In order to combine the desirable properties of polishability and strength and to be used as an anterior and posterior restoration, microhybrid came into existence. Microhybrid composite resin has average particle size of 0.06 μm, which is very close to the particle size of microfilled composite (0.04 μm) [6] [Table 1]. Various studies have compared different composite resins of different manufacturers with different polishing systems in order to obtain surface roughness. [8],[9],[10],[11],[12] However, in this study, the composite resins of the same company have been utilized, i.e. microfilled composite resin - Durafill and microhybrid composite resin - Charisma, in order to avoid variation that may occur in the particle size of filler and the resin filler ratio. These composites were used to test the various polishing systems to find which one gives the smoothest surface. Various finishing and polishing devices are available including silicon carbide-coated or aluminum oxide-coated abrasive disks and wheels, multifluted carbide finishing burs, fine diamond finishing burs, impregnated rubber or silicon disks and wheel, polishing pastes and abrasive embedded in resin polishing points, etc. that are commonly used to finish dental restoratives. [14] {Table 1}

This study was conducted in three parts which included initial polishing followed by simulated brushing and then repolishing of the composite resins. Every effort was made to standardize the different aspects of the methodology in this study. To avoid any procedural error, the study was carried out by a single operator.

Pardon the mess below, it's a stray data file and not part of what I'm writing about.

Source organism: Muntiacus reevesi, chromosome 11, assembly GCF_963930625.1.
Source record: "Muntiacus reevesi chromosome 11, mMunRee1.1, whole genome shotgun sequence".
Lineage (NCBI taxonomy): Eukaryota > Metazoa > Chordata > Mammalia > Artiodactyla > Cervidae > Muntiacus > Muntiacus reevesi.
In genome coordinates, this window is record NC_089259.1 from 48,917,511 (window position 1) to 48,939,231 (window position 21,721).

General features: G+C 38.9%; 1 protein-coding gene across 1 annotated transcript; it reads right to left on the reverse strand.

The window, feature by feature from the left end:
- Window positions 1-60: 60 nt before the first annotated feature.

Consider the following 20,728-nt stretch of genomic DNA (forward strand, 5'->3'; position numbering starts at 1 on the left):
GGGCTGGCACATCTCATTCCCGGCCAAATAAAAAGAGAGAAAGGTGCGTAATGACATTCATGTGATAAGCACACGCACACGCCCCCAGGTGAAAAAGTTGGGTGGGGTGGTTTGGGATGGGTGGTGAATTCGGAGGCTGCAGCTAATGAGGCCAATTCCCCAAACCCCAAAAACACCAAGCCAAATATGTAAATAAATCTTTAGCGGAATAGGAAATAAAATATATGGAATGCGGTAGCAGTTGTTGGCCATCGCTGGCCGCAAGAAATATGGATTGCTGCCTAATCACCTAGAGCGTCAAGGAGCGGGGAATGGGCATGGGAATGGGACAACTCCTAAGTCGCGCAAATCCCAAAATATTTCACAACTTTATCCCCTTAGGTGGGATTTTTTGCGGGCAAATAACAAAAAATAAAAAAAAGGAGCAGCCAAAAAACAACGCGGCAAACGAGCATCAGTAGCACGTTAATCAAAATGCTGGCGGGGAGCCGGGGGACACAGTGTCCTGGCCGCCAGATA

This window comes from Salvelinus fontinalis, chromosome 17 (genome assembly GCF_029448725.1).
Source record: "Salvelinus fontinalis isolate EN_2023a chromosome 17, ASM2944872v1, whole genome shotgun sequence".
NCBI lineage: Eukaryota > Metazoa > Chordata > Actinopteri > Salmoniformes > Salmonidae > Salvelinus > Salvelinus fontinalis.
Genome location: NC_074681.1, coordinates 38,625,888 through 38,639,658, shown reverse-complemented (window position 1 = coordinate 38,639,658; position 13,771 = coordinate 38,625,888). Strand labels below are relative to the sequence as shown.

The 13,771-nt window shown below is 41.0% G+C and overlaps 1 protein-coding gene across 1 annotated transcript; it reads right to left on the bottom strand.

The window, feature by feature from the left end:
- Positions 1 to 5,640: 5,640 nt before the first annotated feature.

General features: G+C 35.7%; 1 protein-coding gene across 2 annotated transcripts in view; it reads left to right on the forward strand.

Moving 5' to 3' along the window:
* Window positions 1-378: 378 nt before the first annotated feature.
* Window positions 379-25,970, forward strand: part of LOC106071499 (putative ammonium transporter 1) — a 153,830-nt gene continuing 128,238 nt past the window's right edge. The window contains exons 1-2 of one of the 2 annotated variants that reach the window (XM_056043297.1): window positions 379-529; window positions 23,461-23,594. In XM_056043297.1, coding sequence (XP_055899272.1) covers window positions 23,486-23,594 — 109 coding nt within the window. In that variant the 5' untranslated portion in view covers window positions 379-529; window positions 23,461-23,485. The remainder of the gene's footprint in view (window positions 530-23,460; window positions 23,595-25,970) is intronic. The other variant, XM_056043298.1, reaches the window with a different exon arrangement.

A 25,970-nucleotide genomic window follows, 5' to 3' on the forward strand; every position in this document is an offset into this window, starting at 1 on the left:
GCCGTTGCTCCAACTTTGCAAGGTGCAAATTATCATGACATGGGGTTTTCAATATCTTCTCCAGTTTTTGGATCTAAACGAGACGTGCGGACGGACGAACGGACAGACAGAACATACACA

The smoothest surface was produced when the material was allowed to cure against the cellophane matrix strip [15],[16],[17] [Table 1]. Among the experimental subgroups in both groups, the Enhance polishing system (subgroup B of both the groups) gave the smoothest surface [Table 1]. The reasons could be attributed to the following factors. This polishing system comprises the following: aluminum oxide impregnated polishing disks and points, prisma gloss, and prisma gloss extra fine aluminum oxide pastes. For ideal results, it is recommended by the manufacturer to use the points or disk in combination with the aluminum oxide pastes. In doing so, one could achieve a three-body abrasion that, apart from polishing, also aids in dissipation of any heat generated. The aluminium oxide paste causes finer abrasion in comparision to impregnated discs or points used alone. Compared to other experimental subgroups, Enhance offered advantages because of its various shapes. There are certain areas where disks alone will be difficult to use and the availability of the abrasive points serves to a greater extent in overcoming this difficulty. One Gloss polishing system (subgroup C of both the groups) among the experimental subgroups in both the groups produced the roughest surface [Table 1]. In 2001, Marigo et al. reported that the final glossy surface obtained by polishing depends on the flexibility of the backing material in which abrasives are embedded, the hardness of the abrasives, geometry of the instruments, and the instrument employed. It is, therefore, possible that the poor result obtained by this system might be attributed to the inflexibility of the cups. [11] Surface roughness (R a ) value of the composite polished with Sof-Lex polishing system was higher than that o Enhance polishing system and lesser than that of One Gloss polishing system in both the groups [Table 1]. The disadvantage of aluminum oxide disks lies in their geometry. Using the disks, it is often difficult to efficiently create, finish, and anatomically polish contoured surface. Another disadvantage of this system is the projection of metal head in the center of the disk that will produce scratches and later cause discoloration. Studies have also shown that aluminum oxide disks generate heat during finishing and polishing procedures, which tends to cause micro-cracks in the composites. [2],[3],[4],[5],[6],[7],[8],[9],[10],[11],[15]